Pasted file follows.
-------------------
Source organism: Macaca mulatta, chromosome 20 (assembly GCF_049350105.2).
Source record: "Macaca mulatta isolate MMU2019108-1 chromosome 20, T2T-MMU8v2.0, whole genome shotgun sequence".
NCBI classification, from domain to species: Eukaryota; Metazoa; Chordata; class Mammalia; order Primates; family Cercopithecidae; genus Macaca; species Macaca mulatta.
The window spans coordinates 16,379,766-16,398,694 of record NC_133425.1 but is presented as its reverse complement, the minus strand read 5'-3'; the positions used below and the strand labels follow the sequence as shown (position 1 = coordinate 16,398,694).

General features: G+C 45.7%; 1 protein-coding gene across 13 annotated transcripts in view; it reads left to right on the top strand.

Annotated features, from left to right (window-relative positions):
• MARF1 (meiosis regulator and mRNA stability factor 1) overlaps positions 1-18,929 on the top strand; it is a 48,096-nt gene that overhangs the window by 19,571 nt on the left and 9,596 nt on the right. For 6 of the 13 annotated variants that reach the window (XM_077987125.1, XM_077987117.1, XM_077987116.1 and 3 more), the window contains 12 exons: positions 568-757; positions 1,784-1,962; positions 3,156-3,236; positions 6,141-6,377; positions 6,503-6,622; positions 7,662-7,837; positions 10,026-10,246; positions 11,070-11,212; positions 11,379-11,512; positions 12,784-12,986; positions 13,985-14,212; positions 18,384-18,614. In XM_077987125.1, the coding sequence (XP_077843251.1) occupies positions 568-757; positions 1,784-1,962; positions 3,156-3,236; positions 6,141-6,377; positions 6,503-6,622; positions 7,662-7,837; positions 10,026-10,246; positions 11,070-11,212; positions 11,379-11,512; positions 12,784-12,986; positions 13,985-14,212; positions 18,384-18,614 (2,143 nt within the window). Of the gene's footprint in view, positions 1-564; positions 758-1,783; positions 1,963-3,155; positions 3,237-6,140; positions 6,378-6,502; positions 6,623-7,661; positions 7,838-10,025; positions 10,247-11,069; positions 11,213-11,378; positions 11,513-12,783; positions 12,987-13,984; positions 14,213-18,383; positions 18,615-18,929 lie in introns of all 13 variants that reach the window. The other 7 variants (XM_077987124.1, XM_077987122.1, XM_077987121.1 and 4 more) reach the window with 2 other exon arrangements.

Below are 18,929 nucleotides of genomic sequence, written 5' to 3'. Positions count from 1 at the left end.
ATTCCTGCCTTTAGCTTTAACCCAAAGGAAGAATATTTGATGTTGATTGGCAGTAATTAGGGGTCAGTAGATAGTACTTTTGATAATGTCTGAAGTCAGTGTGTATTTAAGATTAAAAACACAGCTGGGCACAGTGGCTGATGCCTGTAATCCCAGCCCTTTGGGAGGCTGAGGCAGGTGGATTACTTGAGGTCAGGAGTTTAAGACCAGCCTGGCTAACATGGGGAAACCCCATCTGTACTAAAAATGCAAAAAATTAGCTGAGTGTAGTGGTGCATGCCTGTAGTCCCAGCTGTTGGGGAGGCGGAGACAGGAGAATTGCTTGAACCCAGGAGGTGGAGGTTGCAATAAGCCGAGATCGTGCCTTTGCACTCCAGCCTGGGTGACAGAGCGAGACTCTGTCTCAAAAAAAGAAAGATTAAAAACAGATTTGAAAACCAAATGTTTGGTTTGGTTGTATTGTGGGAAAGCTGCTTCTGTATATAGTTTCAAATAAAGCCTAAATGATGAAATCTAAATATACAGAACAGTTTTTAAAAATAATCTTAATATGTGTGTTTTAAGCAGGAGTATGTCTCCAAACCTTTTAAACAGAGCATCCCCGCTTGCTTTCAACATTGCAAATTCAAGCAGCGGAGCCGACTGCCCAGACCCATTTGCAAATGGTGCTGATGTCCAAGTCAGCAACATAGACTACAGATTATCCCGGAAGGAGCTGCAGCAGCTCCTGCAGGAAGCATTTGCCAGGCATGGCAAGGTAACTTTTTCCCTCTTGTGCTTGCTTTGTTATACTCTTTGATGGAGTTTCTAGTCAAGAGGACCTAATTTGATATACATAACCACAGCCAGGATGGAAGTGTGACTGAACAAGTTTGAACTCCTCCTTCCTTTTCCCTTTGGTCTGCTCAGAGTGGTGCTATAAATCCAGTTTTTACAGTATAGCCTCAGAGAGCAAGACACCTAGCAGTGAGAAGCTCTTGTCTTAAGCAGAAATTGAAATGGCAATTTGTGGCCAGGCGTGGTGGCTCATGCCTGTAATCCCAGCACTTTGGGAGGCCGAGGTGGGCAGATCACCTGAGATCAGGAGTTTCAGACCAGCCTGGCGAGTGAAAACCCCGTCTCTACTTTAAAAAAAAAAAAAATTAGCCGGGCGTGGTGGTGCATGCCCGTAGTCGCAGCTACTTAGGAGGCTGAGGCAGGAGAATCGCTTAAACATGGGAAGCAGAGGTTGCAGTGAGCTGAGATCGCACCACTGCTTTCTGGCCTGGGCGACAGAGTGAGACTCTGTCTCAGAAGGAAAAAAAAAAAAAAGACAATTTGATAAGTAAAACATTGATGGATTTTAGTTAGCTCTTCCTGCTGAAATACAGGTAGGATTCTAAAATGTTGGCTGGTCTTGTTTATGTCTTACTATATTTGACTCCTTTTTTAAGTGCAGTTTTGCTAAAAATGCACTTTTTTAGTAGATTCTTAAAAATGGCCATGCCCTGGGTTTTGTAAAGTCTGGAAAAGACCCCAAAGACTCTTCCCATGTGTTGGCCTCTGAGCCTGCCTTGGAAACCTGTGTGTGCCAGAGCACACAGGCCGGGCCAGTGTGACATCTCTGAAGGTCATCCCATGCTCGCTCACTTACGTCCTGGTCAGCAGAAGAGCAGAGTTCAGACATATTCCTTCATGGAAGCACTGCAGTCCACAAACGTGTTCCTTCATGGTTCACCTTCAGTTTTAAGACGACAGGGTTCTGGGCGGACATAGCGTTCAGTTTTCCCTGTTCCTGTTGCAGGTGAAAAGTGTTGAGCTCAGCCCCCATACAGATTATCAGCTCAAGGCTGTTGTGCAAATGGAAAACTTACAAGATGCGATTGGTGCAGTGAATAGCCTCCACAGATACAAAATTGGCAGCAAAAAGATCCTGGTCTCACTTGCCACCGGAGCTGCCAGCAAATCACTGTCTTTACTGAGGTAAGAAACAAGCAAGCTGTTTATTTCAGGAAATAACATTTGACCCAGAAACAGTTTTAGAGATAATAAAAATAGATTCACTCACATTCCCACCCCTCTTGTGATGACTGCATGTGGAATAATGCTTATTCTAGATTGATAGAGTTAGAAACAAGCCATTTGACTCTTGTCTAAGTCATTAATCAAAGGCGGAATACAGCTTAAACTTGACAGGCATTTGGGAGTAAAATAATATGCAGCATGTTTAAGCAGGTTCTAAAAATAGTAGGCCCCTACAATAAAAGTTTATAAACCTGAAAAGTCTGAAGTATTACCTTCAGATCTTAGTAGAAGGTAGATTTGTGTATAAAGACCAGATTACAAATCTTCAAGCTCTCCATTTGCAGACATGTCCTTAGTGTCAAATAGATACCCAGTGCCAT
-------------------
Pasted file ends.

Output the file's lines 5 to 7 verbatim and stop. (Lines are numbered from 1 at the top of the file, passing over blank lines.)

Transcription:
General features: G+C 45.7%; 1 protein-coding gene across 13 annotated transcripts in view; it reads left to right on the top strand.

Annotated features, from left to right (window-relative positions):
• MARF1 (meiosis regulator and mRNA stability factor 1) overlaps positions 1-18,929 on the top strand; it is a 48,096-nt gene that overhangs the window by 19,571 nt on the left and 9,596 nt on the right. For 6 of the 13 annotated variants that reach the window (XM_077987125.1, XM_077987117.1, XM_077987116.1 and 3 more), the window contains 12 exons: positions 568-757; positions 1,784-1,962; positions 3,156-3,236; positions 6,141-6,377; positions 6,503-6,622; positions 7,662-7,837; positions 10,026-10,246; positions 11,070-11,212; positions 11,379-11,512; positions 12,784-12,986; positions 13,985-14,212; positions 18,384-18,614. In XM_077987125.1, the coding sequence (XP_077843251.1) occupies positions 568-757; positions 1,784-1,962; positions 3,156-3,236; positions 6,141-6,377; positions 6,503-6,622; positions 7,662-7,837; positions 10,026-10,246; positions 11,070-11,212; positions 11,379-11,512; positions 12,784-12,986; positions 13,985-14,212; positions 18,384-18,614 (2,143 nt within the window). Of the gene's footprint in view, positions 1-564; positions 758-1,783; positions 1,963-3,155; positions 3,237-6,140; positions 6,378-6,502; positions 6,623-7,661; positions 7,838-10,025; positions 10,247-11,069; positions 11,213-11,378; positions 11,513-12,783; positions 12,987-13,984; positions 14,213-18,383; positions 18,615-18,929 lie in introns of all 13 variants that reach the window. The other 7 variants (XM_077987124.1, XM_077987122.1, XM_077987121.1 and 4 more) reach the window with 2 other exon arrangements.